Thomas Sturge the elder

Last updated
Thomas Sturge senior
Died11 August 1825
Bath, England
Occupationtallow chandler and oil merchant
Notable work
philanthropist, education reformer

Thomas Sturge the Elder (1749–1825) was a London tallow chandler, oil merchant, spermaceti processor and philanthropist. He was a Quaker.


Business career

Sturge was born into a farming family at Olveston, Gloucestershire, in 1749. [1] He was an apprentice at Poole, Dorset, by 1766, and afterwards began work as an oil-leather dresser. He seems to have been in London by 1782, where he worked as a tallow chandler and oil merchant. [2] By 1785 he was at Walworth and then at Newington. He is also named as a spermaceti refiner there by 1791. [3]

Reformer and philanthropist

Sturge was a devout Quaker and an elder of the society in London. Like other Quakers, he took an interest in social reform and gave financial support to worthy causes. He took a particular interest in education and was an early supporter of Joseph Lancaster (1788–1838), a fellow Quaker, neighbour and friend at Newington Butts. [4] Lancaster developed a system of cheap mass education for the poor known as the Lancastrian Method, in which more advanced students were employed to instruct the younger children under the direction of an adult teacher. This system of peer tutoring came to be used widely in Europe and America in the first half of the 19th century to provide basic education for many poor children who might otherwise have received no instruction at all. [5] Sturge was a member of the Committee of the Royal British or Lancastrian System of Education by 1808, which was renamed the British and Foreign School Society in 1819. [6]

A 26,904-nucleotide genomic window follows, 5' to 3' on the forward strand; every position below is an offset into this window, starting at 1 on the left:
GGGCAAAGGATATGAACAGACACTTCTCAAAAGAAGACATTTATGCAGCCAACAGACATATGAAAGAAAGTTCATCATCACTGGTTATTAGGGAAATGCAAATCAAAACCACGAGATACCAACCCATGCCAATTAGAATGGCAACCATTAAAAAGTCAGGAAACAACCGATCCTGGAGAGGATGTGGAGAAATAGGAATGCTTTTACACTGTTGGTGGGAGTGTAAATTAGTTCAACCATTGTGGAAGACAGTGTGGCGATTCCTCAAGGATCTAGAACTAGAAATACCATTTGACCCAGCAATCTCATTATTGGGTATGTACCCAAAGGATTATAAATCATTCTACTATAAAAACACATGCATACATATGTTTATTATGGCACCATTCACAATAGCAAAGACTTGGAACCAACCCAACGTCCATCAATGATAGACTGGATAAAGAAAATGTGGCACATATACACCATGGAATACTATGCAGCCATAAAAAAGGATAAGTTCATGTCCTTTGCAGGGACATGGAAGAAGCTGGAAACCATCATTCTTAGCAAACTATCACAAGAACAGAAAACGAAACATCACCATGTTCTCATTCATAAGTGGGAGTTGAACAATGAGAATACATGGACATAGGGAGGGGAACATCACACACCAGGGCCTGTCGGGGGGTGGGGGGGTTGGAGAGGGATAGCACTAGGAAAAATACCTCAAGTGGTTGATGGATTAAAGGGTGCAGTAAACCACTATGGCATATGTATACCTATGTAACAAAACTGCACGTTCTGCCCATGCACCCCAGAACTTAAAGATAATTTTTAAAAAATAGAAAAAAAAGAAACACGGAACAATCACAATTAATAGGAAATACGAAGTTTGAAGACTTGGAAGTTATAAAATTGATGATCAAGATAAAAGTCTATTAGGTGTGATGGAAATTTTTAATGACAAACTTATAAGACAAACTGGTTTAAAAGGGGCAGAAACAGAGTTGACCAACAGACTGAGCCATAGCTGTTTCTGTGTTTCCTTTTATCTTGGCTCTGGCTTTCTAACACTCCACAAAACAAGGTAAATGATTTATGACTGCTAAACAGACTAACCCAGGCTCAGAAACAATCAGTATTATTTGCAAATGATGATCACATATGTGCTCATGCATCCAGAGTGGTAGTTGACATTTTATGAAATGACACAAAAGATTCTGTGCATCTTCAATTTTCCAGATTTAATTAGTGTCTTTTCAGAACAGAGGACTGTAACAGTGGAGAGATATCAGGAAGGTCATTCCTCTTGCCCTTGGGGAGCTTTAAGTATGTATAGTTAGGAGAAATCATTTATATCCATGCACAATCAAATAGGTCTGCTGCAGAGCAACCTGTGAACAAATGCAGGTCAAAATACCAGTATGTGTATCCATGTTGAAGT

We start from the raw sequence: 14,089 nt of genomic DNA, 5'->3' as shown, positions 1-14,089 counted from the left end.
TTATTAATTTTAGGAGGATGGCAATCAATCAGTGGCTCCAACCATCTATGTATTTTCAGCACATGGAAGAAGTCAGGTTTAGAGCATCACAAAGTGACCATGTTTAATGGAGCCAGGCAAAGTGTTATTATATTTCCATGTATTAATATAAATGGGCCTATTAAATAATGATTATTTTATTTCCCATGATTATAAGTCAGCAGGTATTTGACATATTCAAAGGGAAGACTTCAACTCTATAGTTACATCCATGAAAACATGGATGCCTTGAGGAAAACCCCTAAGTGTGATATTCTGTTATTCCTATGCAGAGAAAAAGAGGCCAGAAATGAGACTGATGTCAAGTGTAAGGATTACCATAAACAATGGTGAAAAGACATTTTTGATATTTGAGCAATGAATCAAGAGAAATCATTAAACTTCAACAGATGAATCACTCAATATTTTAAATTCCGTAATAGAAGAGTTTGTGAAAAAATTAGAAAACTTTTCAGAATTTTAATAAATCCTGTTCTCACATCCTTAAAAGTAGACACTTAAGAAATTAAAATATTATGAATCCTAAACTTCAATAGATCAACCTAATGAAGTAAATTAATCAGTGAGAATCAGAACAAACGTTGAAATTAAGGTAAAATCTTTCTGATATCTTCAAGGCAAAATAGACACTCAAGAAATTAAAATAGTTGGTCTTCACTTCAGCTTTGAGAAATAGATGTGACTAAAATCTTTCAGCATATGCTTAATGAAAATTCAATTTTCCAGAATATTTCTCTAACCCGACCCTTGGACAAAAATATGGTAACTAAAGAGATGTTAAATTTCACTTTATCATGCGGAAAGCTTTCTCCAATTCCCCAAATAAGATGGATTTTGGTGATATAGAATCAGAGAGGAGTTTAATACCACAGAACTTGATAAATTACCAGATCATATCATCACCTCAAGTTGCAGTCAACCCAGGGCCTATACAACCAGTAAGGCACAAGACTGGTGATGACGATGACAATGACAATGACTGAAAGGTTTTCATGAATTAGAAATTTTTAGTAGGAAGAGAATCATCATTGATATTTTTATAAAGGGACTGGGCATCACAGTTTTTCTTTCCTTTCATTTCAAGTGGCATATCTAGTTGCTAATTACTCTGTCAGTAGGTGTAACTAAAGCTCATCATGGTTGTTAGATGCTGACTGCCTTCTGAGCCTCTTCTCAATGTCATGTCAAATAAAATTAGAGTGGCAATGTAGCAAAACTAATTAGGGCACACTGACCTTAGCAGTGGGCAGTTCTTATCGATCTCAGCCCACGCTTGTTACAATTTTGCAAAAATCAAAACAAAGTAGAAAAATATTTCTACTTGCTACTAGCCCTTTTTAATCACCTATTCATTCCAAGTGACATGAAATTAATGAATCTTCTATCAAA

Sturge gave his support to other forms of education. In 1804 he made a donation to the School for the Indigent Poor, St George's Fields, London. [7] He, or his son Thomas Junior, was also supporting the education of the deaf by May 1821. [8]

Thomas Sturge was a founding member of the Peace Society in 1816. [9]

Family life

Sturge married Lydia Moxhan in 1790. The couple had at least ten children. [10] Early in the 19th century, he took into the business at least four of his sons, including his namesake Thomas Sturge the younger. The firm then became Thomas Sturge & Sons. [11]

Thomas Sturge the elder died at Bath on 11 August 1825. [12]


  1. England and Wales, Quaker Birth, Marriage and Death Registers, 1378–1837 (
  2. Westminster Rate Books, 1634-1900 (
  3. Conveyancing document, dated 25 March 1791, for a property at Olveston, Gloucestershire, mentions Thomas Sturge, spermaceti refiner, Newington, Surrey (
  4. He was in 1799 one of the first two financial supporters of an Ackworth School providing free education to poor children in London. (Ackworth School Catalogue, (1831) p. 1,800; Joseph Lancaster & William Corston, Improvements in Education, as it respects the Industrious Classes in the Community, London, 1804, p .2, (reprinted, Cambridge, 2014); "Lancaster's Plan for Educating Poor Children," The Belfast Monthly Magazine, Vol. 3, October 1809, p. 282.
  5. Joseph Lancaster (1778–1838), Encyclopaedia Britannica, []
  6. Cardiff Times, 15 September 1888, p. 1.
  7. The Morning Chronicle, 22 July 1804.
  8. List of Governors and officers of the asylum for the support and education of the deaf and dumb children of the poor, London, 1821, p. 175.
  9. Ceadel, Martin (1996). The origins of war prevention: the British peace movement and international relations, 1730-1854 (Reprint ed.). Oxford: Clarendon Press. p. 521. ISBN   9780198226741..
  10. They married at Melksham, Wiltshire, on 2 January 1790. (International Genealogical Index) []
  11. Howard 2015, p. 413.
  12. The Times, 18 August 1825.


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